Many of us have some idea of the history of Argentina, but not a lot. But most of us know of Eva Peron due to the musical Evita! Haven’t we all heard ‘Don’t Cry for Me, Argentina’? Evita and her husband cast a long shadow over Argentinean politics, and even today they are both figures of controversy. But Evita herself is a polarizing figure – it seems that she is loved and loathed in equal measure. And she, and her life and her mystique are part of the tourist industry here.
After her death in 1952 her body was spirited away and was eventually buried under another name in Italy. The powers that be wanted to make sure that her body did not become a focal point for the Peronistas to rally around. They also demolished the house where she lived and it eventually became the national library. It took until the 1970’s for her family to get custody of her remains and even longer for her remains to make it to their current resting place.
Her family has created the official Evita Peron museum in the Palermo district of Buenos Aires, so we took ourselves off to see. A beautiful old house has been turned into the museum, and as we pass from room to room we learn about Evita and her life. The museum uses displays and multimedia to tell the story. And, besides the woman and her words we get to see her clothes:
Gowns from her tour of Europe.
Hats and accessories. And she had great shoes. It was an interesting museum, and we wonder about all the wonderful and exciting social programs that she launched with so much fanfare. Did they succeed?
It was also very interesting to learn the version of Evita’s life as given by her family. It is rather different from that of the history books (specifically the fact that she was illegitimate and that her family was abandoned by her father when she was very young)
We are staying in the Recoleta district of Buenos Aires, which takes its name from La Recoleta cemetery. It is a very nice area, upscale, densely populated, interesting shops and restaurants. And there is the cemetery – a fascinating place. It is a city within the city, behind a high wall. It is also the high society cemetery – you had to be somebody to be buried here. The architecture is over the top – many of the tombs are national monuments. But it is also still an active cemetery.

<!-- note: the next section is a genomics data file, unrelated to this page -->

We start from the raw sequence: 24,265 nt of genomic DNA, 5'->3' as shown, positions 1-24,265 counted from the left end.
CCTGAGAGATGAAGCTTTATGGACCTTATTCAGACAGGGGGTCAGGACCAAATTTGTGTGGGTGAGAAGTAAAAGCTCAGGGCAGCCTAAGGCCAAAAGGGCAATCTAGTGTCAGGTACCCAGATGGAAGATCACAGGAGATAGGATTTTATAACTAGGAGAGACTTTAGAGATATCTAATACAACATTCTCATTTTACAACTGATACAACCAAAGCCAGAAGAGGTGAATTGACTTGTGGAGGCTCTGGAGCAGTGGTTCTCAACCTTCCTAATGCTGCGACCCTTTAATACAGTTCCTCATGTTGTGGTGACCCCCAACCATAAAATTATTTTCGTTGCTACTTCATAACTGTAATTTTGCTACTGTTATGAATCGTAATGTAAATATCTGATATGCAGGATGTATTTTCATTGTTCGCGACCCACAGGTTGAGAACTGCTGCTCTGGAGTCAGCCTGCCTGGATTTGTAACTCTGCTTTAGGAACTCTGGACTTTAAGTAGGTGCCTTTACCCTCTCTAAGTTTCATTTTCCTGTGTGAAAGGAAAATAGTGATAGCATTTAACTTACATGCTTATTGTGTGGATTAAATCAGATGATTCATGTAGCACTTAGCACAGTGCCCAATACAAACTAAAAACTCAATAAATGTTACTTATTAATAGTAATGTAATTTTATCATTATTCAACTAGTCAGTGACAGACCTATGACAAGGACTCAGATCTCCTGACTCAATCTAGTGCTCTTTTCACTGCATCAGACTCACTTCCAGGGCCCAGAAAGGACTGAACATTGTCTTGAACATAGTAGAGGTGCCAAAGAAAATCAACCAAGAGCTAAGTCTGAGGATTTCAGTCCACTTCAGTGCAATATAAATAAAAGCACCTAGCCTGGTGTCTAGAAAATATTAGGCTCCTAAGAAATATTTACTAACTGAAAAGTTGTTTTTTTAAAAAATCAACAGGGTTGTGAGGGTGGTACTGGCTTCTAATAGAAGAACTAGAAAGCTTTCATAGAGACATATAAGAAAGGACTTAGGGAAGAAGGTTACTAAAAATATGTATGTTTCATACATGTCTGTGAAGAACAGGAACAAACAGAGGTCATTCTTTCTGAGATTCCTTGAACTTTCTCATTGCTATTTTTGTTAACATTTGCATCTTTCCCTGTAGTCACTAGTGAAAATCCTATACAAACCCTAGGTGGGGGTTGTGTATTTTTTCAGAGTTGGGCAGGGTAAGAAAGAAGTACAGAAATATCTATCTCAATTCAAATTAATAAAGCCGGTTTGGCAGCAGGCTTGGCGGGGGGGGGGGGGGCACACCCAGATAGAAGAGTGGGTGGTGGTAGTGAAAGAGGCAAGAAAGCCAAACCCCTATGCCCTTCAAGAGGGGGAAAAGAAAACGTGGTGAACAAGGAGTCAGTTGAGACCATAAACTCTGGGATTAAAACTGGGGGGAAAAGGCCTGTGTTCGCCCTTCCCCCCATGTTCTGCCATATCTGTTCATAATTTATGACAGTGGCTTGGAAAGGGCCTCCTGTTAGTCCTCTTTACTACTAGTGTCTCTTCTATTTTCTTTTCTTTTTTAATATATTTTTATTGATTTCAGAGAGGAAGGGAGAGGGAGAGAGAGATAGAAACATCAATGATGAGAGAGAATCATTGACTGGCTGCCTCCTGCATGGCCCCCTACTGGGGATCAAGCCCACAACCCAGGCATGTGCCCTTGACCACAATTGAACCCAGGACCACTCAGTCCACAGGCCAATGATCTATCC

Evita is buried in La Recoleta. Given the high society tone of the place there was major upset when she was buried there. And there is still speculation that she may be moved again to be with her late husband.
Many people come to visit her tomb, and many are frustrated. She is buried in her family tomb and many people wander about looking for the name Peron. But no – you are looking for Duarte:
As I mentioned, the cemetery is laid out with streets and avenues, plazas and trees. The various mausoleums are crowded all together – the very old and the new, the important and the forgotten.
In addition to an near endless succession of presidents, politicians, writers and military heroes is Louis Angel Firpo, known as ‘The Wild Bull of the Pampas’ he was the first South American to contend for the world heavyweight champion title (apparently he was robbed!)
Each plot is individually held and is considered private property. National monuments are tended to by the government, but otherwise it is up to the family. Some are beautifully maintained and obviously often visited. And others…. the families have died away and no looks after them any more. I guess if you are going to build a glorious monument to yourself you want to be sure that someone will be around to care….